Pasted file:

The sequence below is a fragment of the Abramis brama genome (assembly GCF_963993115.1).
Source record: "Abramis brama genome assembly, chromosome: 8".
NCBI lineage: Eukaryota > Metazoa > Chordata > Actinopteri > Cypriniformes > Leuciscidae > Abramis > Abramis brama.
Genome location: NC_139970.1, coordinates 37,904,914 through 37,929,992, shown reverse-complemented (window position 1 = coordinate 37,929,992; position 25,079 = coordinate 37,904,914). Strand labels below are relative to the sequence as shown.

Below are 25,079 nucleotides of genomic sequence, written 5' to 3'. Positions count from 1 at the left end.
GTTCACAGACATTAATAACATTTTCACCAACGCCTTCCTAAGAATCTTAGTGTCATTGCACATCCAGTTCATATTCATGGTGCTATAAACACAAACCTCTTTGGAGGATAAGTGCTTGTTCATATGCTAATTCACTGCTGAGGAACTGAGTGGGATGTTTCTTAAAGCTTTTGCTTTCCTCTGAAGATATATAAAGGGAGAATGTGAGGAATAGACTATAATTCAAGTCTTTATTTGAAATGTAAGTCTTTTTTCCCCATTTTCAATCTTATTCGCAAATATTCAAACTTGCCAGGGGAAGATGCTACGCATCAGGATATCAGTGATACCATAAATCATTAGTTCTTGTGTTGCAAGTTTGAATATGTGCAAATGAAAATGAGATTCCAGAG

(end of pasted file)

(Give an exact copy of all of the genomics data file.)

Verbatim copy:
The sequence below is a fragment of the Abramis brama genome (assembly GCF_963993115.1).
Source record: "Abramis brama genome assembly, chromosome: 8".
NCBI lineage: Eukaryota > Metazoa > Chordata > Actinopteri > Cypriniformes > Leuciscidae > Abramis > Abramis brama.
Genome location: NC_139970.1, coordinates 37,904,914 through 37,929,992, shown reverse-complemented (window position 1 = coordinate 37,929,992; position 25,079 = coordinate 37,904,914). Strand labels below are relative to the sequence as shown.

Below are 25,079 nucleotides of genomic sequence, written 5' to 3'. Positions count from 1 at the left end.
GTTCACAGACATTAATAACATTTTCACCAACGCCTTCCTAAGAATCTTAGTGTCATTGCACATCCAGTTCATATTCATGGTGCTATAAACACAAACCTCTTTGGAGGATAAGTGCTTGTTCATATGCTAATTCACTGCTGAGGAACTGAGTGGGATGTTTCTTAAAGCTTTTGCTTTCCTCTGAAGATATATAAAGGGAGAATGTGAGGAATAGACTATAATTCAAGTCTTTATTTGAAATGTAAGTCTTTTTTCCCCATTTTCAATCTTATTCGCAAATATTCAAACTTGCCAGGGGAAGATGCTACGCATCAGGATATCAGTGATACCATAAATCATTAGTTCTTGTGTTGCAAGTTTGAATATGTGCAAATGAAAATGAGATTCCAGAG